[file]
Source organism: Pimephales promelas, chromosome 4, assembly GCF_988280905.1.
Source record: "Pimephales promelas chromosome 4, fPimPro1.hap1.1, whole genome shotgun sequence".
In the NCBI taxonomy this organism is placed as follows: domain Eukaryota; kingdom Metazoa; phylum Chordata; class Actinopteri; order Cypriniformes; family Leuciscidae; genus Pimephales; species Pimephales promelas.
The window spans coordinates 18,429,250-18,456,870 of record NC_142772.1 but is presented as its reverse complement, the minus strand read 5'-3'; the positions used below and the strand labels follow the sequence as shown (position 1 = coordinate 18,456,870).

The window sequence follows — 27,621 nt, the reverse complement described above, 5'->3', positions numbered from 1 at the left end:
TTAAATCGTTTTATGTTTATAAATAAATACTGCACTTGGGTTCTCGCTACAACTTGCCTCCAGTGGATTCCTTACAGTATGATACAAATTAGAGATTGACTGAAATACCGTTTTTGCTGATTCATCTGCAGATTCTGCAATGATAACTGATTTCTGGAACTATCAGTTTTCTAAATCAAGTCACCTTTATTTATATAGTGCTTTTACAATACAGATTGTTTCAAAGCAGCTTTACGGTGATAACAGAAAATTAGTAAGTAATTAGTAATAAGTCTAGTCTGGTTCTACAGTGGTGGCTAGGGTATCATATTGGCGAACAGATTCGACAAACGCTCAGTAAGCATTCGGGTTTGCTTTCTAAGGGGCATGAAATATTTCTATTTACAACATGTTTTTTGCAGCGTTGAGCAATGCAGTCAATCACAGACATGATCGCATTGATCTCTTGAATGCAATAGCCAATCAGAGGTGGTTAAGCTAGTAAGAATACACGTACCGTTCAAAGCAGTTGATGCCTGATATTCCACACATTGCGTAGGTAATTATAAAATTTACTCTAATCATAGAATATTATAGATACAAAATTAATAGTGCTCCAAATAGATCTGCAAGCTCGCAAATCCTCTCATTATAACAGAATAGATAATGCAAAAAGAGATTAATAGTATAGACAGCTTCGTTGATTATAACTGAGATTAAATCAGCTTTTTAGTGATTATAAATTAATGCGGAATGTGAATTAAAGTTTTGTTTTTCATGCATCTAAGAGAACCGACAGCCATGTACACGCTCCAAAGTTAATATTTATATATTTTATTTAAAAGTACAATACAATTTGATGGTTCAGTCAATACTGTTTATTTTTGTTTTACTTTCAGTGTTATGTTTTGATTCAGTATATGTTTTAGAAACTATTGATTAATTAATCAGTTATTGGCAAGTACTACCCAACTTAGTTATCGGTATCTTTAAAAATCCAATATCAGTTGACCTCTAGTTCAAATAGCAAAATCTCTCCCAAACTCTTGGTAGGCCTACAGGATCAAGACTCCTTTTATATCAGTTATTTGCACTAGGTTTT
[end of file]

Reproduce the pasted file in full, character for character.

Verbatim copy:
Source organism: Pimephales promelas, chromosome 4, assembly GCF_988280905.1.
Source record: "Pimephales promelas chromosome 4, fPimPro1.hap1.1, whole genome shotgun sequence".
In the NCBI taxonomy this organism is placed as follows: domain Eukaryota; kingdom Metazoa; phylum Chordata; class Actinopteri; order Cypriniformes; family Leuciscidae; genus Pimephales; species Pimephales promelas.
The window spans coordinates 18,429,250-18,456,870 of record NC_142772.1 but is presented as its reverse complement, the minus strand read 5'-3'; the positions used below and the strand labels follow the sequence as shown (position 1 = coordinate 18,456,870).

The window sequence follows — 27,621 nt, the reverse complement described above, 5'->3', positions numbered from 1 at the left end:
TTAAATCGTTTTATGTTTATAAATAAATACTGCACTTGGGTTCTCGCTACAACTTGCCTCCAGTGGATTCCTTACAGTATGATACAAATTAGAGATTGACTGAAATACCGTTTTTGCTGATTCATCTGCAGATTCTGCAATGATAACTGATTTCTGGAACTATCAGTTTTCTAAATCAAGTCACCTTTATTTATATAGTGCTTTTACAATACAGATTGTTTCAAAGCAGCTTTACGGTGATAACAGAAAATTAGTAAGTAATTAGTAATAAGTCTAGTCTGGTTCTACAGTGGTGGCTAGGGTATCATATTGGCGAACAGATTCGACAAACGCTCAGTAAGCATTCGGGTTTGCTTTCTAAGGGGCATGAAATATTTCTATTTACAACATGTTTTTTGCAGCGTTGAGCAATGCAGTCAATCACAGACATGATCGCATTGATCTCTTGAATGCAATAGCCAATCAGAGGTGGTTAAGCTAGTAAGAATACACGTACCGTTCAAAGCAGTTGATGCCTGATATTCCACACATTGCGTAGGTAATTATAAAATTTACTCTAATCATAGAATATTATAGATACAAAATTAATAGTGCTCCAAATAGATCTGCAAGCTCGCAAATCCTCTCATTATAACAGAATAGATAATGCAAAAAGAGATTAATAGTATAGACAGCTTCGTTGATTATAACTGAGATTAAATCAGCTTTTTAGTGATTATAAATTAATGCGGAATGTGAATTAAAGTTTTGTTTTTCATGCATCTAAGAGAACCGACAGCCATGTACACGCTCCAAAGTTAATATTTATATATTTTATTTAAAAGTACAATACAATTTGATGGTTCAGTCAATACTGTTTATTTTTGTTTTACTTTCAGTGTTATGTTTTGATTCAGTATATGTTTTAGAAACTATTGATTAATTAATCAGTTATTGGCAAGTACTACCCAACTTAGTTATCGGTATCTTTAAAAATCCAATATCAGTTGACCTCTAGTTCAAATAGCAAAATCTCTCCCAAACTCTTGGTAGGCCTACAGGATCAAGACTCCTTTTATATCAGTTATTTGCACTAGGTTTT